From the 12th to the 17th century, the Bishop of Winchester was effectively the Lord of a semi-autonomous manor, the Liberty of the Clink, in Southwark. His London residence, Winchester Palace, stood between the church, now Southwark Cathedral, and the Clink Prison.
Many activities that were forbidden within the City walls were permitted and regulated within the Liberty. By Shakespeare's time, this stretch of the Bankside was firmly established as London's pleasure quarter, with theatres, bear-pits, taverns and brothels - the 'stews', licensed by the Bishop under Ordinances dating from 1161 and signed by Thomas Becket. In life, such women enjoyed a measure of protection from the church; in death, if John Stow is to be believed, they were denied even a Christian burial.
Parish registers of the time do not identify specific burial grounds, but a long-established tradition links this 'Single Women's churchyard' with the Cross Bones site. Such 'beyond the pale' burials would have taken place back in the 16th century, before Cross Bones' recorded use as a parish graveyard. Back then it lay within the Bishop's park-lands, beyond the settlements to the north and east. The Bishop had extensive personal land-holdings in the area and leased properties or areas of park-land to tenants. The lease for the Cross Bones ground passed through many hands before being eventually assigned to the churchwardens of St Saviour's parish in 1665. The date – the year of the Great Plague – lends some credence to another piece of Cross Bones lore: that it was once a plague pit.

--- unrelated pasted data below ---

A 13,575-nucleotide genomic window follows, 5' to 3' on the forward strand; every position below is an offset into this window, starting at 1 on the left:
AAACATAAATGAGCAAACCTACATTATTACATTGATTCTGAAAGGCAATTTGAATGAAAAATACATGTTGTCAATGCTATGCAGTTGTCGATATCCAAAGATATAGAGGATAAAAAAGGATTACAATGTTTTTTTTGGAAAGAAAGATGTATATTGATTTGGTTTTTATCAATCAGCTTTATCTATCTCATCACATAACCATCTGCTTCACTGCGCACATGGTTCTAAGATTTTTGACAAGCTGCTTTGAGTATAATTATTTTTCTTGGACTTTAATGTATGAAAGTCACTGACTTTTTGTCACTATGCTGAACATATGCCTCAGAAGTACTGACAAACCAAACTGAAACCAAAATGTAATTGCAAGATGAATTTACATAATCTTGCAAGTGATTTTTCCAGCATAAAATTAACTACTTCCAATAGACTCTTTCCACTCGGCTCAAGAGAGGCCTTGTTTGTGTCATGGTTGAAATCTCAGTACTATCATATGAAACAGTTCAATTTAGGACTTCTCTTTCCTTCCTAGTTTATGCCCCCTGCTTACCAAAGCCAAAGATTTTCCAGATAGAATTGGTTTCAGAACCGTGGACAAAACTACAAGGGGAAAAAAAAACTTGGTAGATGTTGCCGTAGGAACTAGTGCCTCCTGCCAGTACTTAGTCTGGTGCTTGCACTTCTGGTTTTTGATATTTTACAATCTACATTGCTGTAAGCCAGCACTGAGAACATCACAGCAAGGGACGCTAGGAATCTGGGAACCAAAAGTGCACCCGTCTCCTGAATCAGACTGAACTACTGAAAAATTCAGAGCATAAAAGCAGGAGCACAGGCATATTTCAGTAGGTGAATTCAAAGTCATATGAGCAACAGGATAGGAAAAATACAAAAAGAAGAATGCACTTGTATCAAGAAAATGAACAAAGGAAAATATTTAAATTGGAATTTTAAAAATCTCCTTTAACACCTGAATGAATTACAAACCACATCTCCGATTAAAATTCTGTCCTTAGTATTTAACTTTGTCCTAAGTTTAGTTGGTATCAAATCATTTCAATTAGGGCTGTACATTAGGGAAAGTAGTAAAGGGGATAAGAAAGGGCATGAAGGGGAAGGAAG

The stews had been closed by royal proclamation in 1546, although within fifty years they had returned to Shakespeare's Bankside. Such houses were finally closed in the late 1640s, along with the theatres and bear-pits, and Bankside's fortunes went into decline.
By the 19th century, the story of Cross Bones was deeply entrenched in local folk-lore. In 1833, the antiquarian William Taylor wrote: